Our SUV bounced along the dirt road through the Rwandan mountains, which are noted for roads complicated by switchbacks and steep descents but dotted with stunning sites. On one side of the car, tea farmers pruned the lush green bushes atop raised beds of rich, black soil. We were destined for the Kinihira Health Facility, and our goal was to provide vasectomies. We looked forward to hearing more from our clients, usually husbands and wives who want to provide better lives for their children, about what led them there.
After two decades of experience in East Africa, I could not imagine that we would have many clients. Worldwide, less than 2.4 percent of men of reproductive age have had a vasectomy.1 In Africa, the prevalence of vasectomy is negligible, less than one percent. Studies on vasectomy in Africa have found that men and women have limited knowledge of the method and many misconceptions, including equating vasectomy with castration and attributing the procedure to a reduction in sexual performance or desire, weight gain and laziness.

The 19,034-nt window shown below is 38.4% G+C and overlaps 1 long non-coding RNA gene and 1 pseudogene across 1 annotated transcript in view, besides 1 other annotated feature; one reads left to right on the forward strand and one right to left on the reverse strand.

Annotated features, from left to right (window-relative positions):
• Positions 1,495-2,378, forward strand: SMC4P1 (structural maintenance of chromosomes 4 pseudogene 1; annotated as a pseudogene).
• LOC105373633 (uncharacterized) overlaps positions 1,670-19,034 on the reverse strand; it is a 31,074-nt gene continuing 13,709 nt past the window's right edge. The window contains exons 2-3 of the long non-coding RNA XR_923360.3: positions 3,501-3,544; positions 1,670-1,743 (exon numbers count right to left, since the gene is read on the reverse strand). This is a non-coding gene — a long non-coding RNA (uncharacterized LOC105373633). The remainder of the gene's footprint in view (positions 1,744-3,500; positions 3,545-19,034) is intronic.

In reality, vasectomy is safe, effective and the least expensive long-acting or permanent contraceptive method.
Since 2010, FHI 360 has been providing technical assistance to the Rwandan Ministry of Health to scale up the delivery of enhanced vasectomy procedures, such as no-scalpel vasectomies (NSV). NSV has significant advantages, including a very low failure rate (0.15 percent) and a decreased risk of surgical complications like bleeding. To increase demand for vasectomy, Rwanda’s Vasectomy Scale-up Program — one of the first national vasectomy scale-up efforts in sub-Saharan Africa — has strived to provide reliable access along with facts to dispel common myths about the procedure.